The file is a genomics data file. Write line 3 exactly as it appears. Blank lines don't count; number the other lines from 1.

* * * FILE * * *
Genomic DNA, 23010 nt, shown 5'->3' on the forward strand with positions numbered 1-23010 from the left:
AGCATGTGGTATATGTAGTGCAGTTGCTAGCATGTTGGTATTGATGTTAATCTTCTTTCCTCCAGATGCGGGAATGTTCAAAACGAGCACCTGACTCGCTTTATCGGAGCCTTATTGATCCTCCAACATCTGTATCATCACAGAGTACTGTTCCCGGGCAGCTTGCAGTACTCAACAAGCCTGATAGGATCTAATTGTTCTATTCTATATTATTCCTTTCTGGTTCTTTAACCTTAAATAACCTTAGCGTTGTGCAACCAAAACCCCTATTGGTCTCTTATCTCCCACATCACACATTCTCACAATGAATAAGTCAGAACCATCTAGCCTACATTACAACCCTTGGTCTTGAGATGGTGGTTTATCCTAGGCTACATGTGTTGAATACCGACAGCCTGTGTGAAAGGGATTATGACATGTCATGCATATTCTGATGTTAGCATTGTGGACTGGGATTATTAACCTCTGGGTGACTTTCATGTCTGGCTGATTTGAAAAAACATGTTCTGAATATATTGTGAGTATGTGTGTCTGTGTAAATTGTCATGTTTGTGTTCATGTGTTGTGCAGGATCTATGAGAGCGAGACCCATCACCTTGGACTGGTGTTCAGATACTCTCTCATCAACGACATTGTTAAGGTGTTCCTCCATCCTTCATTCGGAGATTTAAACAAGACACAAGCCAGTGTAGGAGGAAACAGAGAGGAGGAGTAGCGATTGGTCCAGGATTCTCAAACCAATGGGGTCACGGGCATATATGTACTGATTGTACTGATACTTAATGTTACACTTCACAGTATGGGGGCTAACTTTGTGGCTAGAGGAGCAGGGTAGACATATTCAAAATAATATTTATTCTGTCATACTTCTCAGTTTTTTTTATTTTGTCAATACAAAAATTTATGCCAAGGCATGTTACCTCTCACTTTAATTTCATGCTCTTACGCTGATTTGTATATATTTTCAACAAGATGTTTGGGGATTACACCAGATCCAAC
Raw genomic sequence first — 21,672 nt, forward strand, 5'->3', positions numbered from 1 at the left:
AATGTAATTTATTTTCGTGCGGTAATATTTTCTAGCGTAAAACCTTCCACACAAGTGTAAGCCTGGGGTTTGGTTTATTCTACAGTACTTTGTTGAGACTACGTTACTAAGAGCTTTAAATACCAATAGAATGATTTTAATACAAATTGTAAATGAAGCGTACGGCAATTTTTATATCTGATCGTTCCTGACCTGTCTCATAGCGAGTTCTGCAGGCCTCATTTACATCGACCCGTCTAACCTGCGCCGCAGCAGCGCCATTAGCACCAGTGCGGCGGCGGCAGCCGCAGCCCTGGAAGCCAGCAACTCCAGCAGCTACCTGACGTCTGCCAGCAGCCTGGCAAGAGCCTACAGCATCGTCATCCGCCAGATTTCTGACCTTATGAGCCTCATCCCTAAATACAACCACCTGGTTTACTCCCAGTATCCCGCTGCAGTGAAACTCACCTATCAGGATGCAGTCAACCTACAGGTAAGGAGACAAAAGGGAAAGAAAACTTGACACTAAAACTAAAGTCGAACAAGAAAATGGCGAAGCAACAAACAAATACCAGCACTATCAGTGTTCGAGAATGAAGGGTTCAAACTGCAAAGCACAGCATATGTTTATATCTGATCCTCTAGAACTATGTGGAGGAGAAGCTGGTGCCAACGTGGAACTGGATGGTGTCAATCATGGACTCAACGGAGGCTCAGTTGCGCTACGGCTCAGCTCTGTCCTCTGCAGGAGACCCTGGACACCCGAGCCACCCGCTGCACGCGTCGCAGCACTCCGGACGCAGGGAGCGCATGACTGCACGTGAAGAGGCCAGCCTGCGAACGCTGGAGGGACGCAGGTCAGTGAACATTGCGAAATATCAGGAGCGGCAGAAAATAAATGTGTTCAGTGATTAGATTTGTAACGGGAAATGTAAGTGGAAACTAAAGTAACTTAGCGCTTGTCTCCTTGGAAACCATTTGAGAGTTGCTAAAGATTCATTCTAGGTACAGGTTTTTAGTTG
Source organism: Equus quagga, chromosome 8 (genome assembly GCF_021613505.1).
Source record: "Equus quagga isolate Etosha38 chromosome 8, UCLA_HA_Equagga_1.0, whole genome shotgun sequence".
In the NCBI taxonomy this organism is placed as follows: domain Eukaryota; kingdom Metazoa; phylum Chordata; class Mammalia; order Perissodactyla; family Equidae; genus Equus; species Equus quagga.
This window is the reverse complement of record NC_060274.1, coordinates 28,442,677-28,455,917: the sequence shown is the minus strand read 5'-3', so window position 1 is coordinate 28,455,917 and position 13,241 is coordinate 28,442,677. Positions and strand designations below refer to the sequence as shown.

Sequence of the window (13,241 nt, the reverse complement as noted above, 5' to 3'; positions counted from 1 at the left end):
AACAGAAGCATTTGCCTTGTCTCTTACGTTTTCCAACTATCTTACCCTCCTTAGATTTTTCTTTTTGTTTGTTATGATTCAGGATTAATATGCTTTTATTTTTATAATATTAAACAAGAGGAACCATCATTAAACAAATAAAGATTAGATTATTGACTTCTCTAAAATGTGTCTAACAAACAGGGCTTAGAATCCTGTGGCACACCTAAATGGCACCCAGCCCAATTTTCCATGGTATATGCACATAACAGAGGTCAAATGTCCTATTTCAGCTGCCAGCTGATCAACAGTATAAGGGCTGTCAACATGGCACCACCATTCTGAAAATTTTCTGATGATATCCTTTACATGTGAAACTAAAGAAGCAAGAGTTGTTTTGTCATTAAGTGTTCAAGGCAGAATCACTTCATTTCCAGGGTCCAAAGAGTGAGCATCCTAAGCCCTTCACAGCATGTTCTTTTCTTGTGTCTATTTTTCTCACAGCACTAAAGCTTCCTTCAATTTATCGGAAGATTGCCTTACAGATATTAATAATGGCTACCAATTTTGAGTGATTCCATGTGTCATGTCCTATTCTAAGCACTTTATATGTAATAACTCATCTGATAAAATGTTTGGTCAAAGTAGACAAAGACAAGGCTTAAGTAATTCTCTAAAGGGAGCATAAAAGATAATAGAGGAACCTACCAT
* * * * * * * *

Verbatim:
Raw genomic sequence first — 21,672 nt, forward strand, 5'->3', positions numbered from 1 at the left: